Flarf, Arf, Arf, Arf! (Part 1)
Kenneth Goldsmith has argued (in his essay at Harriet) that, for the avant-garde of the new millennium, Flarf constitutes a Dionysian aesthetic, whereas Conceptualism constitutes an Apollonian aesthetic (both of which respond with urgency to the technologies of the digital economy). During the panel entitled “Flarf and Conceptual Poetry” at the AWP Conference in Denver, I have striven to discuss this contrast between the two avant-garde movements, doing so by using the aesthetic technique of Conceptualism, plagiarizing Goldsmith, reciting his essay, verbatim (because it already says almost everything that I might wish to say)—however, I have chosen to perform this act of plagiarism by using the aesthetic technique of Flarf (inputting, successively, each sentence of the essay into Google with a constraining search-string so as to limit my results, after which I record the highlighted expressions in the order of their appearance, thereafter making grammatical adjustments for the sake of coherence). Here are the first third of my results from this exercise:
We are not high on LSD anymore—so we need to start making sense. If life is fair, then Elvis must be alive—and all his impersonators must be dead. An imitator dooms himself to hopeless mediocrity. An inventor, however, does his work, because it is natural to him, and so it has a charm. It has the charm of a child, yet it is better than the old standby of “Holy cow!” because nobody says “Holy smokes!” anymore. It is forgotten. It is undiscovered. We imagine that a bottle of cleaning fluid must be totally fucking clean on the inside. We imagine that, when a man is anxious to stick out a glad hand in kindness, he probably has something up his sleeve. It is possible that the universe exists only for me—and if so, it sure is going well, I must admit. If I jump into my time-machine, then I can easily go back to the twelfth century and ask the vampires to postpone their ancient prophecy for a few days, while I take in dinner and a movie. We know that there is a good reason why nobody studies History—it just teaches you too much. My song is copyrighted in America, under the Seal of Copyright #154085, for a period of 28 years, and anybody caught singing my song without my permission is a mighty good friend of mine, because “I don’t give a darn.” If you say, “I love you,” then you have already fallen in love with language itself—which is already a form of infidelity. I scream: “It's just passion—I ain't angry at culture; I ain't angry at fashion!” I write a script, and I give it to a guy who reads scripts, and he reads it, and he says that he really likes it, but he thinks that I need to rewrite it—so I say: “Fuck you, I’ll just make a copy.” I mean, the word “pre-heated” is a meaningless fucking term!—kind of like “pre-recorded,” as in, “this program has been pre-recorded,” to which I say: “well, of course it has been pre-recorded!—because, when else are you going to record it, afterwards?” I mean: “that’s the whole purpose of recording; to do it beforehand!—otherwise, it doesn’t really work, does it?” I mean: “English is the best language of all—but in the hands of others, it becomes like the scene in Fantasia, when Mickey Mouse gets the wand." I steal the letter M, because the letter M seems like it must weigh the most—and now, I have a gold M, so I ask a guy if he wants to buy a gold M, and he says: “No, what the fuck do I want a gold M for?”—to which I ask: “Well, what about a gold W?”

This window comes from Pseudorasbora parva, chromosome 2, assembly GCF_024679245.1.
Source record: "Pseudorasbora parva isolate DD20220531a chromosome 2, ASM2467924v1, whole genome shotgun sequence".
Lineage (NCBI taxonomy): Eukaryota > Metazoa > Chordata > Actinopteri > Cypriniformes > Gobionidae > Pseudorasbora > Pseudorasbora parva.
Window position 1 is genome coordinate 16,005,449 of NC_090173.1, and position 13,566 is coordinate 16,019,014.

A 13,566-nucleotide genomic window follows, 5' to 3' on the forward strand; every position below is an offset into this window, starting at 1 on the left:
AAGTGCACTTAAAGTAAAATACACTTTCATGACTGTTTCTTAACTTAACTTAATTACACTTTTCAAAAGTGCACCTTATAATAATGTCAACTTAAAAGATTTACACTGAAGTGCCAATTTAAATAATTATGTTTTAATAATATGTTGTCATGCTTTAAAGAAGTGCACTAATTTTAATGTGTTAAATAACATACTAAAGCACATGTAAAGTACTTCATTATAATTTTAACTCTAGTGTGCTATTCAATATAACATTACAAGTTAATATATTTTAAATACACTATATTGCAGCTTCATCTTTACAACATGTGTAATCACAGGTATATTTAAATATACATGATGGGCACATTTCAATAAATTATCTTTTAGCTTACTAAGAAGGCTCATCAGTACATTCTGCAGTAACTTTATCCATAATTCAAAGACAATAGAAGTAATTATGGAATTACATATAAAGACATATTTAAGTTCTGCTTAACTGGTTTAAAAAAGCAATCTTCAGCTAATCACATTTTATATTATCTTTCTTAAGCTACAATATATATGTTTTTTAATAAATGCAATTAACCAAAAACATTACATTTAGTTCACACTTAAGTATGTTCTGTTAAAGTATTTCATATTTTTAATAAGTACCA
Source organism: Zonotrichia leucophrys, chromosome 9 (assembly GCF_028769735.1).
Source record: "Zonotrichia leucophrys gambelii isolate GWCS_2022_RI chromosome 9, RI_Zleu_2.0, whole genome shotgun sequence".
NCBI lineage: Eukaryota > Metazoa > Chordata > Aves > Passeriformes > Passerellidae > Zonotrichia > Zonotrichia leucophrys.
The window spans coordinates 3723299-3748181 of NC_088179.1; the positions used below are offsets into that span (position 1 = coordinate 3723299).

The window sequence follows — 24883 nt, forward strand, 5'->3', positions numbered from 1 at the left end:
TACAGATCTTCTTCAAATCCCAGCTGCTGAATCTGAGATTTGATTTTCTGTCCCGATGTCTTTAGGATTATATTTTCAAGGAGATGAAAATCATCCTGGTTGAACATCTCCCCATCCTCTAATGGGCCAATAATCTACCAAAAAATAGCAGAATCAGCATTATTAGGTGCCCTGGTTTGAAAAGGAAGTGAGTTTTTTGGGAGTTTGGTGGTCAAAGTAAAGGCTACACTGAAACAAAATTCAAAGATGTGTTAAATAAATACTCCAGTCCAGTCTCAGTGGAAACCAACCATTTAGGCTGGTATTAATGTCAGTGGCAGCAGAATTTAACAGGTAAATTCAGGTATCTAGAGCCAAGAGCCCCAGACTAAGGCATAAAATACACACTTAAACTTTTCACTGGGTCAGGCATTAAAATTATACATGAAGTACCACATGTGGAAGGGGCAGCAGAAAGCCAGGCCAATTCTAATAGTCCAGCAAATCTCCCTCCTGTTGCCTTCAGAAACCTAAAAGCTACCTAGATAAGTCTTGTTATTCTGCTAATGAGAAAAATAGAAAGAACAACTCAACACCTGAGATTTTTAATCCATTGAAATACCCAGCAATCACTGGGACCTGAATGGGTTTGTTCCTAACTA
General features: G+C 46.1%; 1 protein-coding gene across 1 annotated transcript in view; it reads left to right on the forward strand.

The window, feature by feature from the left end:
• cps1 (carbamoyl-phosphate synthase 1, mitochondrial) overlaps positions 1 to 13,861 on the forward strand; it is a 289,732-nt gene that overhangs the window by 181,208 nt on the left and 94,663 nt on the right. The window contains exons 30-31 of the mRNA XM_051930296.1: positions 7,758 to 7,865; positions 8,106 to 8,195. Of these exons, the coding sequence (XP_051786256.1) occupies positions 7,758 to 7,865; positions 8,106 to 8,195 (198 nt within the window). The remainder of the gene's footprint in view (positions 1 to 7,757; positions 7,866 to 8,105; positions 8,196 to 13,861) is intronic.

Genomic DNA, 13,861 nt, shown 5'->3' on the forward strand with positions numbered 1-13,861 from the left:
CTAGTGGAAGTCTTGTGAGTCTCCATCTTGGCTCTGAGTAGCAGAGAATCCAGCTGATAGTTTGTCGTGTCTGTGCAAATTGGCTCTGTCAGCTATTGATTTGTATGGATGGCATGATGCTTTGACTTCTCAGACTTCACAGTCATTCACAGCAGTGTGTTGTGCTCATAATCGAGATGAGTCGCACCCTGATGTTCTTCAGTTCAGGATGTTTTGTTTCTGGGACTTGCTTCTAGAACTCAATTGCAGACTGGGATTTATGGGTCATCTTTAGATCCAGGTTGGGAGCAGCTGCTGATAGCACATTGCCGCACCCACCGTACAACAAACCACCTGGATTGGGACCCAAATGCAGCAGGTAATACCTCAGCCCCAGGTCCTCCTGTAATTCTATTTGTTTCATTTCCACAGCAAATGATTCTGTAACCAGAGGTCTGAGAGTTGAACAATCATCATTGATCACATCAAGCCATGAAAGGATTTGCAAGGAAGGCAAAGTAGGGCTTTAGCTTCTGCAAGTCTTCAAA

Christian Bök is the author of Crystallography (Coach House Press, 1994), a pataphysical encyclopedia nominated for the Gerald Lampert Memorial Award, and of Eunoia (Coach House Books, 2001), a bestselling work of experimental literature, which has gone on to win the Griffin Prize for Poetic Excellence. Bök has created artificial...